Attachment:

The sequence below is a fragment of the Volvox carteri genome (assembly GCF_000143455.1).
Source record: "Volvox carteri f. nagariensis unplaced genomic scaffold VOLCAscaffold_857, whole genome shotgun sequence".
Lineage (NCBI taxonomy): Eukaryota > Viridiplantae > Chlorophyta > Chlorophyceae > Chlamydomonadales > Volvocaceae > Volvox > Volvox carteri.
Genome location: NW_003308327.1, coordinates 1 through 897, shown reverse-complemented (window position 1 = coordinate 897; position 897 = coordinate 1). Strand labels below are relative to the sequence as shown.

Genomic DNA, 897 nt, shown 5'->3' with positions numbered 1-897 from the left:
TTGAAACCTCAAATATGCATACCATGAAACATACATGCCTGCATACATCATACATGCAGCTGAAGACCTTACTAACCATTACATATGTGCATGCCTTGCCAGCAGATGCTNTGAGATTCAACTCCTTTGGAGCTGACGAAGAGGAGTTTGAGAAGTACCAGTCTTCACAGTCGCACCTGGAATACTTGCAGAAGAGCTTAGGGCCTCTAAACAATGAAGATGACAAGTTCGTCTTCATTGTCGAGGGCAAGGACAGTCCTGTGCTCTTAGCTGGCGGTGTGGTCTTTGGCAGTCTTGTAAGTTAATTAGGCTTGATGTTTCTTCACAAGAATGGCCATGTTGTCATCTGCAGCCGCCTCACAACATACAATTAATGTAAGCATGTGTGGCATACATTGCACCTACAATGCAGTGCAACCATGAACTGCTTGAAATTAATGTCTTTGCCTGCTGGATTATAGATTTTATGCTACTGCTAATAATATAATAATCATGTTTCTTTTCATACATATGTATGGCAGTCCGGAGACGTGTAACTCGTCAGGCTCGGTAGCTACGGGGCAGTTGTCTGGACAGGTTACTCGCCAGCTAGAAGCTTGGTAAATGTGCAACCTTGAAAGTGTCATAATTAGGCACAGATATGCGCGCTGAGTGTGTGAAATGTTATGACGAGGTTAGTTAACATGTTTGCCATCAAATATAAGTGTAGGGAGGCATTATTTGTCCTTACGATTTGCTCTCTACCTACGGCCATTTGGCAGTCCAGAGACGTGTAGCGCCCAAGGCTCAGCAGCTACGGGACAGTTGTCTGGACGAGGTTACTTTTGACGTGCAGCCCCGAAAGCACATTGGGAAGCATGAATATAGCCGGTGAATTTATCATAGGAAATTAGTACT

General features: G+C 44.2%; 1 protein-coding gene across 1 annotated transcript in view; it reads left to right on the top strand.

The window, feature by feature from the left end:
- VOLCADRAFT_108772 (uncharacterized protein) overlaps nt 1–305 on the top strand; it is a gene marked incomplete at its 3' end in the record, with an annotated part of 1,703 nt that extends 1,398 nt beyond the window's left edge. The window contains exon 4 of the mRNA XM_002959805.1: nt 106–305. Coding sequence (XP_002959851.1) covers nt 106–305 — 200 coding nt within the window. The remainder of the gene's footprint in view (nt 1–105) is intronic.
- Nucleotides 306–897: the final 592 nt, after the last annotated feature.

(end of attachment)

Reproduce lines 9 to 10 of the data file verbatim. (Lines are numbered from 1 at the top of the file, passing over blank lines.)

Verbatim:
- VOLCADRAFT_108772 (uncharacterized protein) overlaps nt 1–305 on the top strand; it is a gene marked incomplete at its 3' end in the record, with an annotated part of 1,703 nt that extends 1,398 nt beyond the window's left edge. The window contains exon 4 of the mRNA XM_002959805.1: nt 106–305. Coding sequence (XP_002959851.1) covers nt 106–305 — 200 coding nt within the window. The remainder of the gene's footprint in view (nt 1–105) is intronic.
- Nucleotides 306–897: the final 592 nt, after the last annotated feature.